CLEVELAND — LeBron James used to freeze in moments like this; he had the stupefied look and everything. The harder the challenge, the more his team needed him, the less certain you could be about his determination. At the beginning of his privileged basketball life, James was unfamiliar with resolve.
Now look at him, at age 31, with two championships and 13 years of NBA lessons. For all that James has accomplished, the most praiseworthy is that he likes a good fight now. He can come back from adversity on the court. He’s not retreating within himself or fleeing to Miami or rationalizing defeat before it’s official.
That’s why people were dancing in the streets of downtown Cleveland late into Thursday night. Drivers honked. Bar patrons spilled their drinks in random displays of exuberance. The Cavaliers fans weren’t celebrating like they had won a championship, but it was close, and the joy provided a glimpse of how this city might burst with a Game 7 victory Sunday. The joy also put in perspective just how much the Cavaliers have accomplished already in pursuit of the city’s first pro championship in 52 years.
These fans had never experienced winning the last possible home game of their season. They had never experienced rallying from a 3-1 NBA Finals deficit to tie the series. They had never been guaranteed what they will receive Sunday: one game, for all the glory. One game in which title droughts and record-setting seasons don’t matter.
One game in which James is the best player on the court.
“It’s two of the greatest words in the world, and that’s ‘Game 7,’ ” James said. “So I’ll play it anywhere.”
He will have to play it in Oakland, at Oracle Arena, because Golden State has home-court advantage. But the Cavaliers won there in Game 5, with James going for 41 points, 16 rebounds and seven assists. At home Thursday night, he followed with 41, eight and 11 in Game 6.
This is new ground even for James, who seemingly had done it all. He has never played this well for this long with his back against the wall. He has never been so resistant to losing, not on a stage so grand, not while in a hole so deep, not against an opponent so great.
“He’s playing great,” Golden State guard Steph Curry said. “He’s doing things that are game-changing and helping his team win. He’s been more aggressive, I think, shooting the ball. We’ve had some breakdowns, but he’s played well. There’s no two ways around it.”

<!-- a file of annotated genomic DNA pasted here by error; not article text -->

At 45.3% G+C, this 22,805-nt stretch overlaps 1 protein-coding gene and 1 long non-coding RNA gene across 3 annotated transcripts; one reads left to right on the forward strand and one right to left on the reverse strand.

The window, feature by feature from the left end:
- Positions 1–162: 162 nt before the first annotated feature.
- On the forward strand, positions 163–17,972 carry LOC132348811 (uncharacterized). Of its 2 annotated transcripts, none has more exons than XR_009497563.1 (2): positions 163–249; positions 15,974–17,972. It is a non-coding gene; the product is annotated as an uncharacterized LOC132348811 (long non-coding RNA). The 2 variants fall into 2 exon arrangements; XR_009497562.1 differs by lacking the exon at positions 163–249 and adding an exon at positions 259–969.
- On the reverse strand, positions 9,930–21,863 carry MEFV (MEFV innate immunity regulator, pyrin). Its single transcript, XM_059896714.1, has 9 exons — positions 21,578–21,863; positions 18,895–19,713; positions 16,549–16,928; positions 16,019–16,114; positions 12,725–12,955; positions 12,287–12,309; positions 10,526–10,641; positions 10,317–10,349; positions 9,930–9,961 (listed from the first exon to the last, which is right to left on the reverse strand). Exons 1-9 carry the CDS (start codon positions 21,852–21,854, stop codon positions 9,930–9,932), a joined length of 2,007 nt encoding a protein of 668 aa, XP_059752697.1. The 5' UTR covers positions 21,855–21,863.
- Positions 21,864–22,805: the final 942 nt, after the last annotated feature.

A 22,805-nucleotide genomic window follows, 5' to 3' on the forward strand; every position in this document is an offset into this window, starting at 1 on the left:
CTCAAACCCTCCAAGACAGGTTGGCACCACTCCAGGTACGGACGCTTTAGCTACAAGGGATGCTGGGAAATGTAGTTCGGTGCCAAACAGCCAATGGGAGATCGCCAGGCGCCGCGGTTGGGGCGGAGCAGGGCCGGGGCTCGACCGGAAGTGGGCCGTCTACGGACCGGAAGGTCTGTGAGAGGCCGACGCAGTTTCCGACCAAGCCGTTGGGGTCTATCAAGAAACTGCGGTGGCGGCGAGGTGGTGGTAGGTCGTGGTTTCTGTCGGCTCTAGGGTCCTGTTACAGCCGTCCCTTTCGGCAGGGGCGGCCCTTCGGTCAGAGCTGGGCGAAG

While leading the Warriors to a title last season and earning back-to-back MVP awards, Curry established himself as a threat to James’s long-standing status as the best player in the NBA. In these Finals, James has been out to prove his superiority, and he has been nasty in doing so, talking trash to Curry after blocking his shot and baiting Draymond Green into a suspension that changed the entire series. At times, it seems as if James is performing a thesis in these final games on all he has learned about winning and competing.
“I’m very chill right now, actually,” James said.
Experience plays into that. Gradually, James has evolved into a player capable of saying “enough” and taking over games in the most difficult situations. He showed a glimpse of this ability at 22 years old, in Game 5 of the 2007 Eastern Conference finals against Detroit, scoring 48 points, including the Cavaliers’ final 25, in a double-overtime victory. Detroit won the first two games of that series, but Cleveland won four straight to make an unexpected run to the NBA Finals, the first in team history and James’s career.
That game remains a signature James moment, but it took years before he showed that kind of will again. It resurfaced en route to his first championship in Miami, in 2012. There was Game 4 in Indiana, with the Heat trailing 2-1 in this series, when James posted a ridiculous 40 points, 18 rebounds and nine assists. A few weeks later, there was Game 6 of the Eastern Conference finals against Boston. The Heat were down 3-2 and facing elimination. James scored 45 points and grabbed 15 rebounds in a victory. The Heat won the series in seven games and went on to win the title.
And for all the memories of Ray Allen’s corner three-pointer in Game 6 of the 2013 NBA Finals, it was James who scored 16 fourth-quarter points and finished with a triple-double (32 points, 11 assists and 10 rebounds) in the face of elimination to help extend that series, which the Heat likewise won in seven.
James learned to fight while becoming a champion in Miami. The player who looked like a zombie in the 2010 Eastern Conference semifinals — the final games of his first stint in Cleveland — disappeared. So did the confused star who couldn’t solve Dallas’s defense in the 2011 Finals, during his first year with the Heat.
Now James is cool and focused. When a series gets challenging, he plays his best basketball. Two years ago, James returned to Cleveland, saying he had learned how to win and vowing that the Cavaliers would benefit from those experiences.
Consecutive 41-point efforts in elimination games prove that James has evolved. Scoring 18 straight points in Game 6 from late in the third quarter to early in the fourth shows he has the will. Scoring or assisting on 35 of Cleveland’s 36 points during a critical stretch reminds even his critics that the best player in basketball still wears a wine-and-gold jersey with No. 23 etched on its back.
“I know what I put into the game,” James said. “I know how true I am to the game. I know how true I am to these fans.”
James knows how to grind, too. No more stupefied look. He is much too steely for that now.
Sunday, 8 p.m., ABC